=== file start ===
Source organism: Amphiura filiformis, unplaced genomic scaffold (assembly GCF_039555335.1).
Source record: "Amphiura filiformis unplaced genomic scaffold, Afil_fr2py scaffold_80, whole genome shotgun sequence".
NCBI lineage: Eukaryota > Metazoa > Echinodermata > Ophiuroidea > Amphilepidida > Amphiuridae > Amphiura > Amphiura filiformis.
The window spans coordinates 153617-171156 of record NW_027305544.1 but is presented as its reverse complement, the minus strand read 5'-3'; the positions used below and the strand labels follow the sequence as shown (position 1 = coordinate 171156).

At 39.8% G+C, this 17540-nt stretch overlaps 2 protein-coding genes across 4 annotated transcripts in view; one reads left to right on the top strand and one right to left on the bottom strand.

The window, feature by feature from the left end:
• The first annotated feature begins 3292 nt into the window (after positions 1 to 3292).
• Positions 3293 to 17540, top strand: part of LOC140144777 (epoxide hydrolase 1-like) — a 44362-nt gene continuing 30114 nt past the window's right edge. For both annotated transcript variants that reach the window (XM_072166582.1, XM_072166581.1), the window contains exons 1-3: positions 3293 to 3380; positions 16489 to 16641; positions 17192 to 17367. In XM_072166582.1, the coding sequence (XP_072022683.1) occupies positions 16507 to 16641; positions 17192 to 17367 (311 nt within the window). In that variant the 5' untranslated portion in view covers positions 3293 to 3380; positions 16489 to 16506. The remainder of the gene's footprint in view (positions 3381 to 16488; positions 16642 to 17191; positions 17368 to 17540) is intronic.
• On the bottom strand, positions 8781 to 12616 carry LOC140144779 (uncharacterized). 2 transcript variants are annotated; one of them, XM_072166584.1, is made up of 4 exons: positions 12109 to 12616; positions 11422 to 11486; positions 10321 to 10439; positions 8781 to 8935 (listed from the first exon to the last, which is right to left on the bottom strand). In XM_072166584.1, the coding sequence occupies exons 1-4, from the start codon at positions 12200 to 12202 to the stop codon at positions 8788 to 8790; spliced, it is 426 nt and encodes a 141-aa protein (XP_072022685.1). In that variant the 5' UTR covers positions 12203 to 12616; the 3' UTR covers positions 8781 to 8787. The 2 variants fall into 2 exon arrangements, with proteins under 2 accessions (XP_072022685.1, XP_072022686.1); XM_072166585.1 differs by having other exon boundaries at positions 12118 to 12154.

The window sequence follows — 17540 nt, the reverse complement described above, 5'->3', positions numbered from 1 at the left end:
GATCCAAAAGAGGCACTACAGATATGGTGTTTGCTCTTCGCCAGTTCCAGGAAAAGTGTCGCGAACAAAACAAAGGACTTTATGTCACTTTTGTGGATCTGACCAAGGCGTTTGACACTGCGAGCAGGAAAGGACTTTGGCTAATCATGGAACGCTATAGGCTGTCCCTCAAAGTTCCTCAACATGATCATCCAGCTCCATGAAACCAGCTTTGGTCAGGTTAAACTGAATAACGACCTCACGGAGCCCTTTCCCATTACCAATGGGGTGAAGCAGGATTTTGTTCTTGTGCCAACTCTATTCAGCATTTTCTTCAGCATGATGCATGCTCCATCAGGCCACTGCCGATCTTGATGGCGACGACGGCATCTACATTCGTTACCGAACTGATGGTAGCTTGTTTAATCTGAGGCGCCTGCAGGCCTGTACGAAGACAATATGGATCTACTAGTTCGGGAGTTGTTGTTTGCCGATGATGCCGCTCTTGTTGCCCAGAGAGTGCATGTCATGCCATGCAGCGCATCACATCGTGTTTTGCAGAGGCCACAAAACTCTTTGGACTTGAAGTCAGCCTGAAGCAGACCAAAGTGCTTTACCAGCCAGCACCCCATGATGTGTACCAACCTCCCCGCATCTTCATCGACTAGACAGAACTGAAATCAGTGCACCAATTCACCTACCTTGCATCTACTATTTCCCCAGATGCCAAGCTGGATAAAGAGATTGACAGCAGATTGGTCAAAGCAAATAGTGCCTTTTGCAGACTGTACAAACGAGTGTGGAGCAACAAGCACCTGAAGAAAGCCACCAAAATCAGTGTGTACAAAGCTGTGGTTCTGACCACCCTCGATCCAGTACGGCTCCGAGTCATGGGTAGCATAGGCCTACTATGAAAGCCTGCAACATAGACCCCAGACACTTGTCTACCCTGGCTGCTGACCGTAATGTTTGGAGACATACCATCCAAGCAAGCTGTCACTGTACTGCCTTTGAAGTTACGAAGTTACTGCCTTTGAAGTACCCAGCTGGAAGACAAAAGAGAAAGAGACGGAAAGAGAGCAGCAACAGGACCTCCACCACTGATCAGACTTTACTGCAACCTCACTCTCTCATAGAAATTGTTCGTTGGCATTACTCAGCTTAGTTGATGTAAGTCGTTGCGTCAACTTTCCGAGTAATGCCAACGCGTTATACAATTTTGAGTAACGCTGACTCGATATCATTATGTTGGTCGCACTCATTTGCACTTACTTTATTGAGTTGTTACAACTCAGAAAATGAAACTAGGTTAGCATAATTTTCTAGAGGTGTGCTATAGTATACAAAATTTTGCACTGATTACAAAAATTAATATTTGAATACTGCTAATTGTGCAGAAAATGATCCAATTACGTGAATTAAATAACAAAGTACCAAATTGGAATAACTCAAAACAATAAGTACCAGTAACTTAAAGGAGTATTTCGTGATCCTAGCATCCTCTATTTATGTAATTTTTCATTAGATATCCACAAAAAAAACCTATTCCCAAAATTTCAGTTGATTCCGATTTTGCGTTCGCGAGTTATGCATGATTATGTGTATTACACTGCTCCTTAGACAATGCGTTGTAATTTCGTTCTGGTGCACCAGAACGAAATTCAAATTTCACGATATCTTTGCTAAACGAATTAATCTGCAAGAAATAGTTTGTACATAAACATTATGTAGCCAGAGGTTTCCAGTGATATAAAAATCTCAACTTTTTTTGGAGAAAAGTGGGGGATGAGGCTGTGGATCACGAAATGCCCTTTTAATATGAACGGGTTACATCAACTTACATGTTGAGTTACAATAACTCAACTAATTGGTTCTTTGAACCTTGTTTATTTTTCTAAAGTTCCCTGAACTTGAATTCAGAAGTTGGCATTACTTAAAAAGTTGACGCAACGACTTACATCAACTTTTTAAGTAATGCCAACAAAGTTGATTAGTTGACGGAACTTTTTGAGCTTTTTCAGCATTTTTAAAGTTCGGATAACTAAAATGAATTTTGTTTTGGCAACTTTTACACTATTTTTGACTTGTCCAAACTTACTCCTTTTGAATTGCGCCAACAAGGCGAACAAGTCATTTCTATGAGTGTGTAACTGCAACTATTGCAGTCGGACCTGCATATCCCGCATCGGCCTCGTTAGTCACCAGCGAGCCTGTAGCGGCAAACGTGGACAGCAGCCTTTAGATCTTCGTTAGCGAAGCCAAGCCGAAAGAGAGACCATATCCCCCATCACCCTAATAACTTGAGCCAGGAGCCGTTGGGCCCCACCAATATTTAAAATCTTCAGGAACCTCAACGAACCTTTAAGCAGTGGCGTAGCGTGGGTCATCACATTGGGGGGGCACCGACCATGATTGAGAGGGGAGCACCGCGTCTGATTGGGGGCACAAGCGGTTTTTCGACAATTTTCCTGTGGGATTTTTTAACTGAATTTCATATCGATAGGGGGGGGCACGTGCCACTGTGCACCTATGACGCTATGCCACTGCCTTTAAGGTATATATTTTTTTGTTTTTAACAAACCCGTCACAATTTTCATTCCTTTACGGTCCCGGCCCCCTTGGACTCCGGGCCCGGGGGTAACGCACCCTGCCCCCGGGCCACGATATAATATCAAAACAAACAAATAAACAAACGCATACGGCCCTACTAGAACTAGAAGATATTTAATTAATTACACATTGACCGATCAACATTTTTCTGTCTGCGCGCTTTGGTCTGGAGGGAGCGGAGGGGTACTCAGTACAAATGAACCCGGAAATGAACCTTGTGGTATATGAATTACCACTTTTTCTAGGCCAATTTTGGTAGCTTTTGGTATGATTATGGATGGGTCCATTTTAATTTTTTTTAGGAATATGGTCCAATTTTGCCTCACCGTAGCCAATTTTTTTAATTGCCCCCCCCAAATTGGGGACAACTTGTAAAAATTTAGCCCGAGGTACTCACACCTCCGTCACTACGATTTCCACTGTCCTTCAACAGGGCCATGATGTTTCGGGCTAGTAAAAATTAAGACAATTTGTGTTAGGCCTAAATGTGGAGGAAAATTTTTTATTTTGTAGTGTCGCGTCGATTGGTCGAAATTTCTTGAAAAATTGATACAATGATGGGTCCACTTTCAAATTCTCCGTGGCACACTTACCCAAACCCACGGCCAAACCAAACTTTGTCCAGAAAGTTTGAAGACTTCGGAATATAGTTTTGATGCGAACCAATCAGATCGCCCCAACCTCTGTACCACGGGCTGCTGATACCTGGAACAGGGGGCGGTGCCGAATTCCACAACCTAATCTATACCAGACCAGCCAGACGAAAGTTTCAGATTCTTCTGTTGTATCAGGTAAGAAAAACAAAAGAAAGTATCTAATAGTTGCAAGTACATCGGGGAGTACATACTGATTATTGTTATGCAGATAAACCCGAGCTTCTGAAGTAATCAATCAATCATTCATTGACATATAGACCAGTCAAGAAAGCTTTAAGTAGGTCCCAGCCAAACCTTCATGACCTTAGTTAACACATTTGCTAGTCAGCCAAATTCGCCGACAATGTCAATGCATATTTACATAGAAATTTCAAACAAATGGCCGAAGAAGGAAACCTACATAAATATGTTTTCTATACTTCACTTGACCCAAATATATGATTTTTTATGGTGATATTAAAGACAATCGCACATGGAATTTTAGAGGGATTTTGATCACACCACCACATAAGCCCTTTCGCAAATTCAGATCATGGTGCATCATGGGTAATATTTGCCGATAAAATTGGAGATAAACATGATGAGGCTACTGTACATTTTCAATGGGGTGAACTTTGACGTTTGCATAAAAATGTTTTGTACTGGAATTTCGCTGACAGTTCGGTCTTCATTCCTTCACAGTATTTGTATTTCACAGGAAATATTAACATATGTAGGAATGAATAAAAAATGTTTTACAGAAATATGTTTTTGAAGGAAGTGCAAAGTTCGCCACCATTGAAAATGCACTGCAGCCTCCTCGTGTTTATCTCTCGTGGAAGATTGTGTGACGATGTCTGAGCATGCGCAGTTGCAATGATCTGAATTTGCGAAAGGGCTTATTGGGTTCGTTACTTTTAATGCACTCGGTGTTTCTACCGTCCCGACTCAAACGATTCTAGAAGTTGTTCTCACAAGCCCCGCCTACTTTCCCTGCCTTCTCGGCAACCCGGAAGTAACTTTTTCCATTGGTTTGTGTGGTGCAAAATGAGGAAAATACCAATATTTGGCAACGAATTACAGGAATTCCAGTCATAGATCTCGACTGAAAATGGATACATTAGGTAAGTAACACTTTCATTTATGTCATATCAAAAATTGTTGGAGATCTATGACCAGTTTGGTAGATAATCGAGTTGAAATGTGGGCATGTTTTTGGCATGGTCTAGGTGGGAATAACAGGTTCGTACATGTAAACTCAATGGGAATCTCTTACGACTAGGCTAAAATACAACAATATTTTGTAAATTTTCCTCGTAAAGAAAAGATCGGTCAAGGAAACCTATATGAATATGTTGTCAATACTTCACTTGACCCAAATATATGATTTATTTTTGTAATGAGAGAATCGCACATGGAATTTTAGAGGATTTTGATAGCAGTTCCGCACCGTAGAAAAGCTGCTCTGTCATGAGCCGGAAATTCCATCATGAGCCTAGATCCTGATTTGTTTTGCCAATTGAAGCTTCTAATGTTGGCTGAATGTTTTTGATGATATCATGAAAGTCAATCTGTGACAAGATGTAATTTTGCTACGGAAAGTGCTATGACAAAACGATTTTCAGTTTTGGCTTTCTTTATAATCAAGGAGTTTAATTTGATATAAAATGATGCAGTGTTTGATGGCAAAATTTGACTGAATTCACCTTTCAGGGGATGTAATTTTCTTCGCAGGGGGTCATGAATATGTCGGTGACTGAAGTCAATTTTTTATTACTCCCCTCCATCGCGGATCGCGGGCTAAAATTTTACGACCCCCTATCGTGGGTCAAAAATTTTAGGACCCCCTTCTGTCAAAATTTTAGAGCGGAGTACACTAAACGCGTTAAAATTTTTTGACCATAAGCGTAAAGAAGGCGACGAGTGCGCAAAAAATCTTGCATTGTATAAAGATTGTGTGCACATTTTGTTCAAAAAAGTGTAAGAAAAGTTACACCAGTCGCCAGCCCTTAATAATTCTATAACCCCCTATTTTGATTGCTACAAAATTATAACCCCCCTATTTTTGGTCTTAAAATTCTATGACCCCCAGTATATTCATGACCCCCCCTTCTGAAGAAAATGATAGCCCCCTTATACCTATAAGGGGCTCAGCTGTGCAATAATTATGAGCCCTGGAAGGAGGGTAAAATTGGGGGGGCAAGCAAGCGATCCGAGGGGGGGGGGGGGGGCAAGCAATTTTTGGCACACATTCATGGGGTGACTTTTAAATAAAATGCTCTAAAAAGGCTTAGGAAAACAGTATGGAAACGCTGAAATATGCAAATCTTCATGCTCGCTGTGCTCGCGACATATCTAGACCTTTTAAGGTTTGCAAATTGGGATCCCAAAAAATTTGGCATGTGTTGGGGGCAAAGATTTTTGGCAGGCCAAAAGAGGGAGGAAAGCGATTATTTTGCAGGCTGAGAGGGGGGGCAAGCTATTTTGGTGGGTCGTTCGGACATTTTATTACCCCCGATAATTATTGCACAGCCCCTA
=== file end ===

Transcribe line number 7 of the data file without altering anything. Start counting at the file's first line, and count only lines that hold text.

• The first annotated feature begins 3292 nt into the window (after positions 1 to 3292).